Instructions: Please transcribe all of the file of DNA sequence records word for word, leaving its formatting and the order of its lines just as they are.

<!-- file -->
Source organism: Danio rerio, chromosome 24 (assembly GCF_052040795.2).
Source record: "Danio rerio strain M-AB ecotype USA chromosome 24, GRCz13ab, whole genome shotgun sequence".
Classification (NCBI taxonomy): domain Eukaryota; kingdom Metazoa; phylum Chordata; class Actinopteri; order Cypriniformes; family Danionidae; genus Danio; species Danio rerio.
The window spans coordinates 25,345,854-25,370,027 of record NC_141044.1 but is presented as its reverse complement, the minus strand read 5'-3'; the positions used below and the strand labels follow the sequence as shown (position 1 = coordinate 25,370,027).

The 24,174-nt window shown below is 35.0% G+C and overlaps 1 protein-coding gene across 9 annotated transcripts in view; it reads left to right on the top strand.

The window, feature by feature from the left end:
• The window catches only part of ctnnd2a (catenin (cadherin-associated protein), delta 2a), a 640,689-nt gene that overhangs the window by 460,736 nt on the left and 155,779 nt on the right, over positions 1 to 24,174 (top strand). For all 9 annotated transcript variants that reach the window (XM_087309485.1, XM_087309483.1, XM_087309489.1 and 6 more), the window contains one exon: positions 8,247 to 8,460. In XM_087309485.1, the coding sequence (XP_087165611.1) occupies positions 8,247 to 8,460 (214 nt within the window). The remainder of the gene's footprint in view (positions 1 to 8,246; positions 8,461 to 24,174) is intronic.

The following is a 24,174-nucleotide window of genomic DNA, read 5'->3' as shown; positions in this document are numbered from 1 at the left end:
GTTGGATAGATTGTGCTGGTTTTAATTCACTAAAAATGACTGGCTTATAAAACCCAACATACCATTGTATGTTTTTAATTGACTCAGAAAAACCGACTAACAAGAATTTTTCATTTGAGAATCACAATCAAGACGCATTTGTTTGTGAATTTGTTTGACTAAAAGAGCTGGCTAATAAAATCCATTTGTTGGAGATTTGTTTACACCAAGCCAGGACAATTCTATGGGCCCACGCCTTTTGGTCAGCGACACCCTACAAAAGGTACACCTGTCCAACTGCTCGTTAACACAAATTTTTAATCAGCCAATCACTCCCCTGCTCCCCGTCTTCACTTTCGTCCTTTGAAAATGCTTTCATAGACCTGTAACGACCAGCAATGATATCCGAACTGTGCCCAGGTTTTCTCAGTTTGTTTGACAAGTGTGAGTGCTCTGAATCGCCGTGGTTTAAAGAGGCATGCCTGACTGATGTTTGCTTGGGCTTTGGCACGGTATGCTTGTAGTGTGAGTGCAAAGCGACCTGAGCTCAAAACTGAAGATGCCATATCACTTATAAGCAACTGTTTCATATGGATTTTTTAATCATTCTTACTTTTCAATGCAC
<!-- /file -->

Source organism: Danio rerio, chromosome 24 (assembly GCF_052040795.2).
Source record: "Danio rerio strain M-AB ecotype USA chromosome 24, GRCz13ab, whole genome shotgun sequence".
Classification (NCBI taxonomy): domain Eukaryota; kingdom Metazoa; phylum Chordata; class Actinopteri; order Cypriniformes; family Danionidae; genus Danio; species Danio rerio.
The window spans coordinates 25,345,854-25,370,027 of record NC_141044.1 but is presented as its reverse complement, the minus strand read 5'-3'; the positions used below and the strand labels follow the sequence as shown (position 1 = coordinate 25,370,027).

The 24,174-nt window shown below is 35.0% G+C and overlaps 1 protein-coding gene across 9 annotated transcripts in view; it reads left to right on the top strand.

The window, feature by feature from the left end:
• The window catches only part of ctnnd2a (catenin (cadherin-associated protein), delta 2a), a 640,689-nt gene that overhangs the window by 460,736 nt on the left and 155,779 nt on the right, over positions 1 to 24,174 (top strand). For all 9 annotated transcript variants that reach the window (XM_087309485.1, XM_087309483.1, XM_087309489.1 and 6 more), the window contains one exon: positions 8,247 to 8,460. In XM_087309485.1, the coding sequence (XP_087165611.1) occupies positions 8,247 to 8,460 (214 nt within the window). The remainder of the gene's footprint in view (positions 1 to 8,246; positions 8,461 to 24,174) is intronic.

The following is a 24,174-nucleotide window of genomic DNA, read 5'->3' as shown; positions in this document are numbered from 1 at the left end:
GTTGGATAGATTGTGCTGGTTTTAATTCACTAAAAATGACTGGCTTATAAAACCCAACATACCATTGTATGTTTTTAATTGACTCAGAAAAACCGACTAACAAGAATTTTTCATTTGAGAATCACAATCAAGACGCATTTGTTTGTGAATTTGTTTGACTAAAAGAGCTGGCTAATAAAATCCATTTGTTGGAGATTTGTTTACACCAAGCCAGGACAATTCTATGGGCCCACGCCTTTTGGTCAGCGACACCCTACAAAAGGTACACCTGTCCAACTGCTCGTTAACACAAATTTTTAATCAGCCAATCACTCCCCTGCTCCCCGTCTTCACTTTCGTCCTTTGAAAATGCTTTCATAGACCTGTAACGACCAGCAATGATATCCGAACTGTGCCCAGGTTTTCTCAGTTTGTTTGACAAGTGTGAGTGCTCTGAATCGCCGTGGTTTAAAGAGGCATGCCTGACTGATGTTTGCTTGGGCTTTGGCACGGTATGCTTGTAGTGTGAGTGCAAAGCGACCTGAGCTCAAAACTGAAGATGCCATATCACTTATAAGCAACTGTTTCATATGGATTTTTTAATCATTCTTACTTTTCAATGCAC